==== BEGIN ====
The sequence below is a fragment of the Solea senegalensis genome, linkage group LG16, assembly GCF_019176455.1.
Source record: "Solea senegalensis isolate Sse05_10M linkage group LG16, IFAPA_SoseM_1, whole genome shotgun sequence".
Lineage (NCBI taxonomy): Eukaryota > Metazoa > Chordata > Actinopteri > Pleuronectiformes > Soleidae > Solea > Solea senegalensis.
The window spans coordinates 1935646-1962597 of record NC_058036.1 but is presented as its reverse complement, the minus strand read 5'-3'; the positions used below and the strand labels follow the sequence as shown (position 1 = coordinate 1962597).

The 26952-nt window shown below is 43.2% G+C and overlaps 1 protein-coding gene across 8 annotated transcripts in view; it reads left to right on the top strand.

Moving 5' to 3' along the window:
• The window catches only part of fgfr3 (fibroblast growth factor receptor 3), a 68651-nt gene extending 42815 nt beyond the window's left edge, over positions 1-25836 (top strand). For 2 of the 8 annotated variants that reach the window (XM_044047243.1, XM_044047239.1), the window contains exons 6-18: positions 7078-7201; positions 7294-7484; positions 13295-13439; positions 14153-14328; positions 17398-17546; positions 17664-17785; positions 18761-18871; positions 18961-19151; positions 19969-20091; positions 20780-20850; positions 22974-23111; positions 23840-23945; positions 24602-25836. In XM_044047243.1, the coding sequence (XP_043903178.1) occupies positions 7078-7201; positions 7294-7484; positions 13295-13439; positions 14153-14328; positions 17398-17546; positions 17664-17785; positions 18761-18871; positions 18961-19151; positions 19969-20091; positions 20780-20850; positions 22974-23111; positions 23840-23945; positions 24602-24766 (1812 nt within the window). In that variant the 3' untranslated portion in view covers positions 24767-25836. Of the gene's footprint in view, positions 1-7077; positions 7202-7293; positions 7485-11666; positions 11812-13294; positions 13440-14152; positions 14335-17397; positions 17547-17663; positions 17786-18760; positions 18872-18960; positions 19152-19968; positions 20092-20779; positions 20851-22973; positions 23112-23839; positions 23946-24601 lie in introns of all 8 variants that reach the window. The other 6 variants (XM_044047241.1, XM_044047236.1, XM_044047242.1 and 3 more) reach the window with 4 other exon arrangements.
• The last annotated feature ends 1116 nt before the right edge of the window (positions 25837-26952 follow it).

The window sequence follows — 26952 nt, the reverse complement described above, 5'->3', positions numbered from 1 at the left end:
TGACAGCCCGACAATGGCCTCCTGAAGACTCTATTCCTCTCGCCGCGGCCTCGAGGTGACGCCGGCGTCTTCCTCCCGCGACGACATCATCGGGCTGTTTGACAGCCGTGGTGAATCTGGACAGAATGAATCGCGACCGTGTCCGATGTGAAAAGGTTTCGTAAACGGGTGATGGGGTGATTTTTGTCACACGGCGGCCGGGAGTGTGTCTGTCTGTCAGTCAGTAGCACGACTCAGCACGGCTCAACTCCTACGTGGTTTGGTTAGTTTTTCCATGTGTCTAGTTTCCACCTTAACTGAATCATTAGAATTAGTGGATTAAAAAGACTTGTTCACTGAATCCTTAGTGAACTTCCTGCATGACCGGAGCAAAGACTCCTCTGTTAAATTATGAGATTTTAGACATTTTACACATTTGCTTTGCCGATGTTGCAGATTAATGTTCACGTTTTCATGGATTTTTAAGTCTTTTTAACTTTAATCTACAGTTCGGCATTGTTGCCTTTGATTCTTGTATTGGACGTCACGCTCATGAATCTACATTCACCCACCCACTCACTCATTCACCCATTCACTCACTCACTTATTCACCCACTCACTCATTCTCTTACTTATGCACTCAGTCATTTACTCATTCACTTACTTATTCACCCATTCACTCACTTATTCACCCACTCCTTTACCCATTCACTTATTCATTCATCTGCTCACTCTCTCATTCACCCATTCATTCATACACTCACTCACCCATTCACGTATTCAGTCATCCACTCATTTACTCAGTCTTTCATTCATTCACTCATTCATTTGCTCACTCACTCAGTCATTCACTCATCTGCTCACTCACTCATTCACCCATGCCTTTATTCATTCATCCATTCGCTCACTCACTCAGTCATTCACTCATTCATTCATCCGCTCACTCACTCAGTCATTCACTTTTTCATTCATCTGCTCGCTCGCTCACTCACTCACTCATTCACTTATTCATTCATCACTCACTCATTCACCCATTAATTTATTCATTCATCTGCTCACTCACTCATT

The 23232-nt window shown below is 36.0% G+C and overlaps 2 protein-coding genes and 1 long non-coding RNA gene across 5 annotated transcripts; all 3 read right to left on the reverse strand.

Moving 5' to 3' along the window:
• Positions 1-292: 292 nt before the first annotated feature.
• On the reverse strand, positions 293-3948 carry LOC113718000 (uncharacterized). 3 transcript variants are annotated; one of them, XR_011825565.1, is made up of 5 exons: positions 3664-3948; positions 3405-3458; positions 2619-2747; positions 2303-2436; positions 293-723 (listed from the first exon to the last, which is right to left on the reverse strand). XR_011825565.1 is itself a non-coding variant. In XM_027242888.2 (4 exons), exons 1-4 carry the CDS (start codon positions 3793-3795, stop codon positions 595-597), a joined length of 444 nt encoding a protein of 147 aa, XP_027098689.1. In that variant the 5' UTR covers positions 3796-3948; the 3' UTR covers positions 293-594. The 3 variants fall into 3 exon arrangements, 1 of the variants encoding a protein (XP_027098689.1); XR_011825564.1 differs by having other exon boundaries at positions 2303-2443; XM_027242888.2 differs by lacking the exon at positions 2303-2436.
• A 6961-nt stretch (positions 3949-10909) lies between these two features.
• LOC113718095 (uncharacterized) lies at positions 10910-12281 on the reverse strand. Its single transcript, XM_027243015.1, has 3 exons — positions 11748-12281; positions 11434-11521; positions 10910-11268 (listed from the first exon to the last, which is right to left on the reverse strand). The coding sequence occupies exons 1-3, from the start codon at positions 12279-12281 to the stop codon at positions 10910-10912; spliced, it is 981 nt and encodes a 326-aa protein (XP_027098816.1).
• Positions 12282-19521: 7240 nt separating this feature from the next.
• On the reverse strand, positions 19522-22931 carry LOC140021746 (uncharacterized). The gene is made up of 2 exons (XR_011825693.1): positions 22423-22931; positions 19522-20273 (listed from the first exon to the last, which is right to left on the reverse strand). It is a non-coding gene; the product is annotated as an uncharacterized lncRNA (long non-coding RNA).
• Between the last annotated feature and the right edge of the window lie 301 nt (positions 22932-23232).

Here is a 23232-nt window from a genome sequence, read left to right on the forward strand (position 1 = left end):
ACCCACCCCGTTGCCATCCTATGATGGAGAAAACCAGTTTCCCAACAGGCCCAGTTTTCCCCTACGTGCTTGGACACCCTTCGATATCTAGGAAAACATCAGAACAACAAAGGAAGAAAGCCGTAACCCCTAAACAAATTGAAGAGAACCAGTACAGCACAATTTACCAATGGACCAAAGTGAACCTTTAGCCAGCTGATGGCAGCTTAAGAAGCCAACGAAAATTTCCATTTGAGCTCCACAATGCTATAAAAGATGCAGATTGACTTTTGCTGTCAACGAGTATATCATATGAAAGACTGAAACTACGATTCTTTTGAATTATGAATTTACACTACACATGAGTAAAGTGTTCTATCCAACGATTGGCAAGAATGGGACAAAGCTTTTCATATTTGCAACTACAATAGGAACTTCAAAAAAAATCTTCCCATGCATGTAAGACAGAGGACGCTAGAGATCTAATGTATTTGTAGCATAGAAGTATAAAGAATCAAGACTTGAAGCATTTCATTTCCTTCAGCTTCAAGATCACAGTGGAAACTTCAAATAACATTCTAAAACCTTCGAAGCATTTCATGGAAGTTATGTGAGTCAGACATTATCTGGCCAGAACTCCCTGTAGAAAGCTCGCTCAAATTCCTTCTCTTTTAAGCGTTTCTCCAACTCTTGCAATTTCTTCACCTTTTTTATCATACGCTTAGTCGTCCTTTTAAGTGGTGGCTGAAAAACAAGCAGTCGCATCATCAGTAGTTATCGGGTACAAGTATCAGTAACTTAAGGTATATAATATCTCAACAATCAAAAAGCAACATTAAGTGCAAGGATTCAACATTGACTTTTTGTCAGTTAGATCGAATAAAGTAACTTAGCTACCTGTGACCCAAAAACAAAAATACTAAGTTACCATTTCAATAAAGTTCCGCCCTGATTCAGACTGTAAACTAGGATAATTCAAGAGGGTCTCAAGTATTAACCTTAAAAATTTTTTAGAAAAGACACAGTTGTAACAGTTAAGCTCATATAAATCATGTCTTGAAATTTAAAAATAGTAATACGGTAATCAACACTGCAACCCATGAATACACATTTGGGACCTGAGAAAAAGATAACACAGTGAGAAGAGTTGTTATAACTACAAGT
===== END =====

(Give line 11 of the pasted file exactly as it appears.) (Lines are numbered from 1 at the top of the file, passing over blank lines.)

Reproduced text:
The 23232-nt window shown below is 36.0% G+C and overlaps 2 protein-coding genes and 1 long non-coding RNA gene across 5 annotated transcripts; all 3 read right to left on the reverse strand.